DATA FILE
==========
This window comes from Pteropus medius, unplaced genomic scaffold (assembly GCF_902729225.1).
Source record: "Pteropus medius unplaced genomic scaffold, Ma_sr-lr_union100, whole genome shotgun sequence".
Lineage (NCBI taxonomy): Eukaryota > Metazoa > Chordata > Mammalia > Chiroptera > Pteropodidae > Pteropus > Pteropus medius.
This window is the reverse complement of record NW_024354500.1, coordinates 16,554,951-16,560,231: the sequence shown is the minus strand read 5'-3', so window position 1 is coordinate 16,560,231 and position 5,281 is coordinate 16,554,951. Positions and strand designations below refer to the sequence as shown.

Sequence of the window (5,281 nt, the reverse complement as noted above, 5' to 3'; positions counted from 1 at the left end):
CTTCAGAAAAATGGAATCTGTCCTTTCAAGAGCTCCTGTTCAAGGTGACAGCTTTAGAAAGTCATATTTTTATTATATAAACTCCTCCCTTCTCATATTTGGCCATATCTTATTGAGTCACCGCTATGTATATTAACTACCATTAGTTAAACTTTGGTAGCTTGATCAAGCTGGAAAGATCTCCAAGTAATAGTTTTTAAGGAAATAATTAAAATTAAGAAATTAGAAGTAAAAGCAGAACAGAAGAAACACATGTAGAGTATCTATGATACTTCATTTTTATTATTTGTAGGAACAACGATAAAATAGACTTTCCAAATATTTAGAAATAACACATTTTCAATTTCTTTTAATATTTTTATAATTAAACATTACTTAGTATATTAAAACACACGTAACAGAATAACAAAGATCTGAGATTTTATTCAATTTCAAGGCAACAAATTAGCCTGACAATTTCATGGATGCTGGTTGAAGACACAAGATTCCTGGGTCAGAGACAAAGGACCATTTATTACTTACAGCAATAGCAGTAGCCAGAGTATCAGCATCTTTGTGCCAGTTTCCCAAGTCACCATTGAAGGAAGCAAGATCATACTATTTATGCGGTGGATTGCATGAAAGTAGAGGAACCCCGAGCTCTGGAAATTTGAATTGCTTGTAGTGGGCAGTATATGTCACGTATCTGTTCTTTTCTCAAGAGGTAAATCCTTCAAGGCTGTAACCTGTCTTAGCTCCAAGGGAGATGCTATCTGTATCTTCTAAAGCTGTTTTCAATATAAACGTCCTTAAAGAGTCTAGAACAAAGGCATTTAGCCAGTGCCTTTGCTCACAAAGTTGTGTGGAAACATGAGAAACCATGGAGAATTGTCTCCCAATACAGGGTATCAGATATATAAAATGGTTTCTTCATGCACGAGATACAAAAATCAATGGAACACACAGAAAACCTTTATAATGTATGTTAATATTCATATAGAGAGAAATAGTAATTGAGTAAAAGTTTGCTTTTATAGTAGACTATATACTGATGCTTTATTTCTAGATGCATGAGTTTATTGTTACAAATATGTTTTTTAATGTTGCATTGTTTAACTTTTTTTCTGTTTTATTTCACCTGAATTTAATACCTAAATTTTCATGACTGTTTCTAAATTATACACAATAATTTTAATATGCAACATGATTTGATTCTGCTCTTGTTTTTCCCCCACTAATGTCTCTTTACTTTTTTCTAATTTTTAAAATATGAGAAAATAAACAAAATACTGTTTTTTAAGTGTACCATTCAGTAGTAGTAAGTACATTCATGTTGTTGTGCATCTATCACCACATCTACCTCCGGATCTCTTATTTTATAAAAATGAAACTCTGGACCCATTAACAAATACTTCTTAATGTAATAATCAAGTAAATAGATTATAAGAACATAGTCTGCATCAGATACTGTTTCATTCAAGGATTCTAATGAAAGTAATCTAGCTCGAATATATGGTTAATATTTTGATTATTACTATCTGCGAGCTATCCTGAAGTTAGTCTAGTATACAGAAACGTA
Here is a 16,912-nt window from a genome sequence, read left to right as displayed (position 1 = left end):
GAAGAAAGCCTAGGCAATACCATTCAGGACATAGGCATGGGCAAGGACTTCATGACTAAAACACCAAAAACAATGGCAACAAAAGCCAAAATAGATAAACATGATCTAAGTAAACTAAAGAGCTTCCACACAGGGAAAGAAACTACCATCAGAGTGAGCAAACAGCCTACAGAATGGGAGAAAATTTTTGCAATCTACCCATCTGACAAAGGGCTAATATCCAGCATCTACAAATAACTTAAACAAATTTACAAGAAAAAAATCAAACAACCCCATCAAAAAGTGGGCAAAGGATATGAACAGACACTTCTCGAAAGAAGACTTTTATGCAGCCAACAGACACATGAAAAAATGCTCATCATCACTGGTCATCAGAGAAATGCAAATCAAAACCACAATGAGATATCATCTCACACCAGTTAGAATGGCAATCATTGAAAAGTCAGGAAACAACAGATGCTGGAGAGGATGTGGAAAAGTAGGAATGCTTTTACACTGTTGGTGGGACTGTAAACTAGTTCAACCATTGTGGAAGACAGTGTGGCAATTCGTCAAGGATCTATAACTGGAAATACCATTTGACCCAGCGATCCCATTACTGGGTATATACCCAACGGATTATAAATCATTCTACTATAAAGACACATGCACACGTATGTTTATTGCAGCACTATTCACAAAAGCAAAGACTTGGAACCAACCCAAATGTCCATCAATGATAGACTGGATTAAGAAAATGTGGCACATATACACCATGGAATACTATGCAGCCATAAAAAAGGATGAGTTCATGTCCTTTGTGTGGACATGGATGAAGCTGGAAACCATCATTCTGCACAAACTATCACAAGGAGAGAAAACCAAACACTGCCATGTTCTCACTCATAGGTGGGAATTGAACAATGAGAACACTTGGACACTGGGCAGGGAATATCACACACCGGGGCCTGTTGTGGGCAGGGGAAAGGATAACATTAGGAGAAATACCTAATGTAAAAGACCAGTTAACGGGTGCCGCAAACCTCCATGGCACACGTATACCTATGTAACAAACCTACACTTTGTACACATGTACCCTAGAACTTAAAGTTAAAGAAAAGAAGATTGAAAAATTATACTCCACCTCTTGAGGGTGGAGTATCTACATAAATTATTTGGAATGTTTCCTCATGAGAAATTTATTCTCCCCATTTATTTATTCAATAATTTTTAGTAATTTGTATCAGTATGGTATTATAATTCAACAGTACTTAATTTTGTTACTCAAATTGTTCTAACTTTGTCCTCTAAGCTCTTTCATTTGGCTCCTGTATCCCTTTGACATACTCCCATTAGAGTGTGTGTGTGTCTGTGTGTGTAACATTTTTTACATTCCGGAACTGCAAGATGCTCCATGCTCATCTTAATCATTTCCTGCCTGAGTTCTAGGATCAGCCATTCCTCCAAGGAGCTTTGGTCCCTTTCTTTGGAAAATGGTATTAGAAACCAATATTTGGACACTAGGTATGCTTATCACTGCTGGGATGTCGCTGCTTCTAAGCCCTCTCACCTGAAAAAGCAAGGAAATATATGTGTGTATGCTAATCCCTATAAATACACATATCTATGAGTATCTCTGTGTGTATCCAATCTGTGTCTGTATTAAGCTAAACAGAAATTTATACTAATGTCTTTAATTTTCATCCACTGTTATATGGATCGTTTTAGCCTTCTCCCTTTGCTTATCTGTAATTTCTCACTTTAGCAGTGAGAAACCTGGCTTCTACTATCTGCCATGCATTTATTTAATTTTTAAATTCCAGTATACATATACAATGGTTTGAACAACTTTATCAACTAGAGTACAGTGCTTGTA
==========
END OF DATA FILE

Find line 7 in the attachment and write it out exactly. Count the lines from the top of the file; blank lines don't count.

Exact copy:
Here is a 16,912-nt window from a genome sequence, read left to right as displayed (position 1 = left end):